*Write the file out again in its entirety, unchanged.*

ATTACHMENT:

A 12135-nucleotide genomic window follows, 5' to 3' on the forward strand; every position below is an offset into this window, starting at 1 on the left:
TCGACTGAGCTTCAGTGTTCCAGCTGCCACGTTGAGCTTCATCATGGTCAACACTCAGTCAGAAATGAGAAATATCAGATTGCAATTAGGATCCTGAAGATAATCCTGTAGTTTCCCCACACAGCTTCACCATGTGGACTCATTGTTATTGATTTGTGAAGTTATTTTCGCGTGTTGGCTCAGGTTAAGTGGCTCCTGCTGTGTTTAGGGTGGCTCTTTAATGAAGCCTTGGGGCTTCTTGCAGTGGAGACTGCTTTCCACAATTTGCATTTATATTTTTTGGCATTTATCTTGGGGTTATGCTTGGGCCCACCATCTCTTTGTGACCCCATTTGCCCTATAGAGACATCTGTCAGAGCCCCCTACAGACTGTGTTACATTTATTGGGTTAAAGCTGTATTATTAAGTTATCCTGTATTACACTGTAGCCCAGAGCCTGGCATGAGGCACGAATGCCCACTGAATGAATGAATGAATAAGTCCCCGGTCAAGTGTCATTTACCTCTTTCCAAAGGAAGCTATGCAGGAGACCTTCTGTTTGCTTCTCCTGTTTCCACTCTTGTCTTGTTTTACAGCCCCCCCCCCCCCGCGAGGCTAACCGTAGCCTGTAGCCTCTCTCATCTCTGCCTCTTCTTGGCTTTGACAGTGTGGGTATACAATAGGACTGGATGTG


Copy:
A 12135-nucleotide genomic window follows, 5' to 3' on the forward strand; every position below is an offset into this window, starting at 1 on the left:
TCGACTGAGCTTCAGTGTTCCAGCTGCCACGTTGAGCTTCATCATGGTCAACACTCAGTCAGAAATGAGAAATATCAGATTGCAATTAGGATCCTGAAGATAATCCTGTAGTTTCCCCACACAGCTTCACCATGTGGACTCATTGTTATTGATTTGTGAAGTTATTTTCGCGTGTTGGCTCAGGTTAAGTGGCTCCTGCTGTGTTTAGGGTGGCTCTTTAATGAAGCCTTGGGGCTTCTTGCAGTGGAGACTGCTTTCCACAATTTGCATTTATATTTTTTGGCATTTATCTTGGGGTTATGCTTGGGCCCACCATCTCTTTGTGACCCCATTTGCCCTATAGAGACATCTGTCAGAGCCCCCTACAGACTGTGTTACATTTATTGGGTTAAAGCTGTATTATTAAGTTATCCTGTATTACACTGTAGCCCAGAGCCTGGCATGAGGCACGAATGCCCACTGAATGAATGAATGAATAAGTCCCCGGTCAAGTGTCATTTACCTCTTTCCAAAGGAAGCTATGCAGGAGACCTTCTGTTTGCTTCTCCTGTTTCCACTCTTGTCTTGTTTTACAGCCCCCCCCCCCCCGCGAGGCTAACCGTAGCCTGTAGCCTCTCTCATCTCTGCCTCTTCTTGGCTTTGACAGTGTGGGTATACAATAGGACTGGATGTG